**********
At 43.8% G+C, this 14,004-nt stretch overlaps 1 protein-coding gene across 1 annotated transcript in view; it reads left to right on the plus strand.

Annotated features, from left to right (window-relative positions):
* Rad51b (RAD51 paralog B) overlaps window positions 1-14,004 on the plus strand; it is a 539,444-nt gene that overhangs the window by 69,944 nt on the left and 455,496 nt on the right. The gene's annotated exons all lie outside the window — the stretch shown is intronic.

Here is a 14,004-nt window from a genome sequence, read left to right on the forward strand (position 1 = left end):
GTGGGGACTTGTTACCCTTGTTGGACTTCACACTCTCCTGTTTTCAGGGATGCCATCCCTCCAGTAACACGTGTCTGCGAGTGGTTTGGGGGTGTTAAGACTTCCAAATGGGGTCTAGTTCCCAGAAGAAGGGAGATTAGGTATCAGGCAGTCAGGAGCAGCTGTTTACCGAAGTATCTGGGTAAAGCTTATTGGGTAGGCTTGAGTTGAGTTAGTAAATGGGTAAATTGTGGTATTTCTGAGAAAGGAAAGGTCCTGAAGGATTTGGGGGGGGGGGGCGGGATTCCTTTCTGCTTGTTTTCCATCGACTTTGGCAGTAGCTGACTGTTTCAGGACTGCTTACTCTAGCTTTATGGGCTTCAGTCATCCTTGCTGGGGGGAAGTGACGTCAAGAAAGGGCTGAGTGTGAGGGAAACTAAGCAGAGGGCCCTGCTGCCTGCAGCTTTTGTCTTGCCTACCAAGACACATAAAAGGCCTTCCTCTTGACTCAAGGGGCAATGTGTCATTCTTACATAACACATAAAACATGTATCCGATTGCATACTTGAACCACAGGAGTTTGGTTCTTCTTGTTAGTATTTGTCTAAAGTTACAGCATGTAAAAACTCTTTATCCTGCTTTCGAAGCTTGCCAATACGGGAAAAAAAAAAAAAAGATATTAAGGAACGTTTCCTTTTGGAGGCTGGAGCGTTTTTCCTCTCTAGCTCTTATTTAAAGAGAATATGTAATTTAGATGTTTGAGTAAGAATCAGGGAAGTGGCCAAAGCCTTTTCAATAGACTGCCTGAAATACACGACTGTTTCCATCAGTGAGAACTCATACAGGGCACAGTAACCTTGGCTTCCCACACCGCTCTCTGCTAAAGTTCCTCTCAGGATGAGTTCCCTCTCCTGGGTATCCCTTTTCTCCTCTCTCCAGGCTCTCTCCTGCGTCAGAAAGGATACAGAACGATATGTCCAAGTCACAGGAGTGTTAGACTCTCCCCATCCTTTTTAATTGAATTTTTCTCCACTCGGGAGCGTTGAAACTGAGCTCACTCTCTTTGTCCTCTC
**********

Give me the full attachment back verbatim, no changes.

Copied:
At 43.8% G+C, this 14,004-nt stretch overlaps 1 protein-coding gene across 1 annotated transcript in view; it reads left to right on the plus strand.

Annotated features, from left to right (window-relative positions):
* Rad51b (RAD51 paralog B) overlaps window positions 1-14,004 on the plus strand; it is a 539,444-nt gene that overhangs the window by 69,944 nt on the left and 455,496 nt on the right. The gene's annotated exons all lie outside the window — the stretch shown is intronic.

Here is a 14,004-nt window from a genome sequence, read left to right on the forward strand (position 1 = left end):
GTGGGGACTTGTTACCCTTGTTGGACTTCACACTCTCCTGTTTTCAGGGATGCCATCCCTCCAGTAACACGTGTCTGCGAGTGGTTTGGGGGTGTTAAGACTTCCAAATGGGGTCTAGTTCCCAGAAGAAGGGAGATTAGGTATCAGGCAGTCAGGAGCAGCTGTTTACCGAAGTATCTGGGTAAAGCTTATTGGGTAGGCTTGAGTTGAGTTAGTAAATGGGTAAATTGTGGTATTTCTGAGAAAGGAAAGGTCCTGAAGGATTTGGGGGGGGGGGGCGGGATTCCTTTCTGCTTGTTTTCCATCGACTTTGGCAGTAGCTGACTGTTTCAGGACTGCTTACTCTAGCTTTATGGGCTTCAGTCATCCTTGCTGGGGGGAAGTGACGTCAAGAAAGGGCTGAGTGTGAGGGAAACTAAGCAGAGGGCCCTGCTGCCTGCAGCTTTTGTCTTGCCTACCAAGACACATAAAAGGCCTTCCTCTTGACTCAAGGGGCAATGTGTCATTCTTACATAACACATAAAACATGTATCCGATTGCATACTTGAACCACAGGAGTTTGGTTCTTCTTGTTAGTATTTGTCTAAAGTTACAGCATGTAAAAACTCTTTATCCTGCTTTCGAAGCTTGCCAATACGGGAAAAAAAAAAAAAAGATATTAAGGAACGTTTCCTTTTGGAGGCTGGAGCGTTTTTCCTCTCTAGCTCTTATTTAAAGAGAATATGTAATTTAGATGTTTGAGTAAGAATCAGGGAAGTGGCCAAAGCCTTTTCAATAGACTGCCTGAAATACACGACTGTTTCCATCAGTGAGAACTCATACAGGGCACAGTAACCTTGGCTTCCCACACCGCTCTCTGCTAAAGTTCCTCTCAGGATGAGTTCCCTCTCCTGGGTATCCCTTTTCTCCTCTCTCCAGGCTCTCTCCTGCGTCAGAAAGGATACAGAACGATATGTCCAAGTCACAGGAGTGTTAGACTCTCCCCATCCTTTTTAATTGAATTTTTCTCCACTCGGGAGCGTTGAAACTGAGCTCACTCTCTTTGTCCTCTC